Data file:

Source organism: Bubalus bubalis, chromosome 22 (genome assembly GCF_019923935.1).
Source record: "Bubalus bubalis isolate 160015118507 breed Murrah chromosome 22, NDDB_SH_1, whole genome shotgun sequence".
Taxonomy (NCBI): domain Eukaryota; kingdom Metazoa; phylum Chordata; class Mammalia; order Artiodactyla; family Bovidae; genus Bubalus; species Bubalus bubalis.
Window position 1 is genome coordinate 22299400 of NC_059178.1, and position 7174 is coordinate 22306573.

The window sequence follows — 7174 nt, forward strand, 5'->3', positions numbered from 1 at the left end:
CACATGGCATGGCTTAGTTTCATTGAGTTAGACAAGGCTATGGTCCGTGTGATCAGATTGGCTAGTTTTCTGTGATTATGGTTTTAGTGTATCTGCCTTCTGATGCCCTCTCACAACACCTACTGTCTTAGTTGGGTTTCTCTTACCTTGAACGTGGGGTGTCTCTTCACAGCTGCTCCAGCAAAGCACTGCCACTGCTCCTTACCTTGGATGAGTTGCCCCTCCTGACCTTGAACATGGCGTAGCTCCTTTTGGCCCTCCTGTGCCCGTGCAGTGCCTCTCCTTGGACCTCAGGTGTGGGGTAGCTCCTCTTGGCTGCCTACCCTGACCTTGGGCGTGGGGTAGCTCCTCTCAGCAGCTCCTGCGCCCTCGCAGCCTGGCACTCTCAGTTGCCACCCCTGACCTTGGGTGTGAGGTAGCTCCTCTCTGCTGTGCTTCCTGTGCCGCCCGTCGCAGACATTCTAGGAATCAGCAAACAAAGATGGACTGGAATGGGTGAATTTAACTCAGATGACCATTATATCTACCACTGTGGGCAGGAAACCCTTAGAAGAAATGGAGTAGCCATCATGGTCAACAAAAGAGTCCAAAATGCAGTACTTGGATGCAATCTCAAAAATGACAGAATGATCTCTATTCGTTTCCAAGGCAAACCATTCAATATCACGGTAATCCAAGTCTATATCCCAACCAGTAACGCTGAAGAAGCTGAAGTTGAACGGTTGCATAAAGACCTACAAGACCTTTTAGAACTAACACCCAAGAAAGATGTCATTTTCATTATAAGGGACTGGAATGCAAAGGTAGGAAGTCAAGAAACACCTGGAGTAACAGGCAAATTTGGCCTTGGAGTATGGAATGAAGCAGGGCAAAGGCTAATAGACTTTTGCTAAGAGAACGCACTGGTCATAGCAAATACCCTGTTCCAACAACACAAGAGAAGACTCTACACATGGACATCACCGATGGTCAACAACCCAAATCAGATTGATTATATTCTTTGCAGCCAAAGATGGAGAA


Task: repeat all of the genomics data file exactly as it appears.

Source organism: Bubalus bubalis, chromosome 22 (genome assembly GCF_019923935.1).
Source record: "Bubalus bubalis isolate 160015118507 breed Murrah chromosome 22, NDDB_SH_1, whole genome shotgun sequence".
Taxonomy (NCBI): domain Eukaryota; kingdom Metazoa; phylum Chordata; class Mammalia; order Artiodactyla; family Bovidae; genus Bubalus; species Bubalus bubalis.
Window position 1 is genome coordinate 22299400 of NC_059178.1, and position 7174 is coordinate 22306573.

The window sequence follows — 7174 nt, forward strand, 5'->3', positions numbered from 1 at the left end:
CACATGGCATGGCTTAGTTTCATTGAGTTAGACAAGGCTATGGTCCGTGTGATCAGATTGGCTAGTTTTCTGTGATTATGGTTTTAGTGTATCTGCCTTCTGATGCCCTCTCACAACACCTACTGTCTTAGTTGGGTTTCTCTTACCTTGAACGTGGGGTGTCTCTTCACAGCTGCTCCAGCAAAGCACTGCCACTGCTCCTTACCTTGGATGAGTTGCCCCTCCTGACCTTGAACATGGCGTAGCTCCTTTTGGCCCTCCTGTGCCCGTGCAGTGCCTCTCCTTGGACCTCAGGTGTGGGGTAGCTCCTCTTGGCTGCCTACCCTGACCTTGGGCGTGGGGTAGCTCCTCTCAGCAGCTCCTGCGCCCTCGCAGCCTGGCACTCTCAGTTGCCACCCCTGACCTTGGGTGTGAGGTAGCTCCTCTCTGCTGTGCTTCCTGTGCCGCCCGTCGCAGACATTCTAGGAATCAGCAAACAAAGATGGACTGGAATGGGTGAATTTAACTCAGATGACCATTATATCTACCACTGTGGGCAGGAAACCCTTAGAAGAAATGGAGTAGCCATCATGGTCAACAAAAGAGTCCAAAATGCAGTACTTGGATGCAATCTCAAAAATGACAGAATGATCTCTATTCGTTTCCAAGGCAAACCATTCAATATCACGGTAATCCAAGTCTATATCCCAACCAGTAACGCTGAAGAAGCTGAAGTTGAACGGTTGCATAAAGACCTACAAGACCTTTTAGAACTAACACCCAAGAAAGATGTCATTTTCATTATAAGGGACTGGAATGCAAAGGTAGGAAGTCAAGAAACACCTGGAGTAACAGGCAAATTTGGCCTTGGAGTATGGAATGAAGCAGGGCAAAGGCTAATAGACTTTTGCTAAGAGAACGCACTGGTCATAGCAAATACCCTGTTCCAACAACACAAGAGAAGACTCTACACATGGACATCACCGATGGTCAACAACCCAAATCAGATTGATTATATTCTTTGCAGCCAAAGATGGAGAA